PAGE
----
Paultons Park, near Southampton
Despite growing up in Hampshire and visiting my family there regularly, I’m afraid to say I’ve never quite got round to visiting Paultons Park – even when my kids were big fans of Peppa Pig. Aside from the many Peppa-inspired rides (George’s dinosaur, Grandpa Pig’s little train, etc) there are plenty of rides for older children – rollercoasters, a log flume and various attractions which swing you around and possibly make you feel a bit queasy.
Winchester Science Centre
This is a great destination for a rainy day out in Hampshire with kids. The Winchester Science Centre is very much the definition of “hands-on” with a multitude of interactive science-themed exhibits for kids to explore. Our boys particularly enjoyed building skyscrapers with Lego before watching them tumble (or not if they’d built them well) when an earthquake struck.
The centre has been cleverly created to appeal to a range of ages with attractions offering simple fun for little children and more in-depth information for older children. In the sound and hearing section, you can step inside a giant guitar to feel the vibrations made by the strings or make sounds down echo tubes – finding out how long it takes sound to travel.
There are plenty of live events with lots of audience participation and a range of films in the planetarium. Outside, there’s a play area and space for picnicking.
I remember visiting Winchester Cathedral when I was a child – it was such a huge place to explore with so much history. It’s worth taking a guided tour of this majestic Gothic cathedral to fully understand its rich past – tours are themed, you can learn about Winchester during Anglo-Saxon and Norman times, you can explore the crypt or the tower (great views but minimum age 12 for the latter unfortunately). Entry tickets are valid for a year.
The Watercress Line, Alresford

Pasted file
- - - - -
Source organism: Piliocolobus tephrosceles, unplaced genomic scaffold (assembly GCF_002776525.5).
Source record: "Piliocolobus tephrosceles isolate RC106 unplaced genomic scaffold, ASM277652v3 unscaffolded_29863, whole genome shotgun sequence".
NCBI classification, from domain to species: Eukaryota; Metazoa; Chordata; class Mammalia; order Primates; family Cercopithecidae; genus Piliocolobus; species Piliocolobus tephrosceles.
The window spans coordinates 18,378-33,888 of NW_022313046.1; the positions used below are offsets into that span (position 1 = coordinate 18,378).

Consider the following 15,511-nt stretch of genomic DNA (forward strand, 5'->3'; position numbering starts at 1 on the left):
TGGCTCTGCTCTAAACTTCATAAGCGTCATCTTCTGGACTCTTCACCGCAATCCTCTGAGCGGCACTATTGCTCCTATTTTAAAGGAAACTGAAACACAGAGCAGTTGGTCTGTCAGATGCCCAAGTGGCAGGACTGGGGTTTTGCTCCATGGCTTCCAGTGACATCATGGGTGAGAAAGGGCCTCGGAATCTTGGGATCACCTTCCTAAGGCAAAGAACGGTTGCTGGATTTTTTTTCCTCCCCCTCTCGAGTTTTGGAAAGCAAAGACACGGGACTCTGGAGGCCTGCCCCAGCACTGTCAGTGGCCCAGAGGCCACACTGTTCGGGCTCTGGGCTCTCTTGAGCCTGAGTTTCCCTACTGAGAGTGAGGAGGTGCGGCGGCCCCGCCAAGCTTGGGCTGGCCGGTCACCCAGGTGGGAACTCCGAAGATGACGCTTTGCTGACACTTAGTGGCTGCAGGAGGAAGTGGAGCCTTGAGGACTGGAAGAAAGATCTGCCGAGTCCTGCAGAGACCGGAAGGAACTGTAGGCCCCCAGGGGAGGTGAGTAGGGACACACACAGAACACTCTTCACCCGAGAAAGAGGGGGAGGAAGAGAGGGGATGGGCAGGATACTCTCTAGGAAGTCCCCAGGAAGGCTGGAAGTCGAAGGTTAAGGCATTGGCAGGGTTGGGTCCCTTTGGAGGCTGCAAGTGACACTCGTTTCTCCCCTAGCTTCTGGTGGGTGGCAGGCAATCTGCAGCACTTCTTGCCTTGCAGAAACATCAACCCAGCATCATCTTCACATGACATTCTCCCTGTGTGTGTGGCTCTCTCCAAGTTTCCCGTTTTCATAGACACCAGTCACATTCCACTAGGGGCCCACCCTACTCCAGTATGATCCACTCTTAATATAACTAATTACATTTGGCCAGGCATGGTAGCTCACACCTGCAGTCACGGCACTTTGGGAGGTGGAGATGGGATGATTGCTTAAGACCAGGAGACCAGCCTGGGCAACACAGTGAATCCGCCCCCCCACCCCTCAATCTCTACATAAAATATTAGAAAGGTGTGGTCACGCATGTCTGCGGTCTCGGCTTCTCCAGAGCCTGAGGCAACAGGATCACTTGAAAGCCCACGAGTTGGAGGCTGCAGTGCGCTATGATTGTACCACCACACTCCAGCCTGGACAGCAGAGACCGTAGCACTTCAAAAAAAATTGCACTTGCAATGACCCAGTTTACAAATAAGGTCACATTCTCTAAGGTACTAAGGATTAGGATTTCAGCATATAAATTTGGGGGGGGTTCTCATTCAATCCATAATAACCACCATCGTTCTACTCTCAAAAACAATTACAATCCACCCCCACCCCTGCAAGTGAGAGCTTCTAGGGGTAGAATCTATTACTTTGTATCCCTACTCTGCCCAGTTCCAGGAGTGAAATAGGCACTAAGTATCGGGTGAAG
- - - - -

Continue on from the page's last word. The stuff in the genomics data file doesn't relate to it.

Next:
This steam train line – also known as the Mid Hants Railway – runs from the pretty town of Alresford to the market town of Alton and it is a real winner with all members of our extended family. We’ve travelled along the line on numerous occasions – celebrating grandparents’ birthdays, enjoying the special school holiday themed days – Thomas makes a regular appearance and Harry Potter pops up at Halloween.
There are several stops between the main stations. At Ropley you can visit the train sheds and watch the engineers restoring the locomotives and carriages. You can even walk over the famous Harry Potter wrought iron bridge – used in the film at Kings Cross.
We stayed in a brilliant railway cottage at Ropley – part of the Watercress Lodges and Campsite which also offers glamping tents and camping. Our boys loved watching the engines rumbling past our living room window. It’s a great base for exploring this very lovely part of Hampshire with Winchester not far away.
Alresford is one of my favourite towns in Hampshire – its centre is lined with colourful shops and cottages and there’s a particularly good café – the Tiffin Tea Rooms. Alresford has lots of independent shops including an excellent second hand book shop which my mum likes to take her grandchildren to. And the town’s toilets also have a story to tell – they were used during the Cold War for passing on secret information through the Portland Spy Ring. The Bond films always make espionage so beguiling but this is the rather a humdrum reality.
Calshot Activities Centre in Southampton
If you’ve planned a trip to Hampshire and the weather isn’t looking promising, it’s worth checking out some of the brilliant indoor activities at Calshot. There’s a decent climbing wall, a dry ski slope and a velodrome. If the weather is on your side, you can try a variety of water sports from paddle boarding to power boating.
Hit the beach on the Isle of Wight
If you’re staying near one of the ports – Lymington, Portsmouth or Southampton – it’s worth considering a day trip to the Isle of Wight. The beaches on the mainland of Hampshire tend to be pebbly so if you’re keen for a stretch of sand, hop on the ferry and seek out one of the island’s fabulous beaches.
Castles to visit in Hampshire with kids
There are castles all along the coast of Hampshire – our country has been well fortified over the centuries. I’ve included my favourite inland Hampshire ruin here as well as a selection of coastal castles to explore.
King John’s Castle, near Odiham
This little ruin, known as both King John’s Castle and Odiham Castle, is hidden away near the village of Odiham. Sandwiched between the River Whitewater and the Basingstoke Canal, it’s a lovely area for a walk. Built at the beginning of the 13th century, Odiham Castle is thought to be where King John stayed on route to Runnymede when he put his seal on Magna Carta.
The castle is usually deserted as it’s not well signposted and there’s no car park – just a few spaces to park along Mill Lane near the ford. Don’t try to drive through the ford, it’s rather deep for a car but great for a paddle – our kids love it as much as the castle.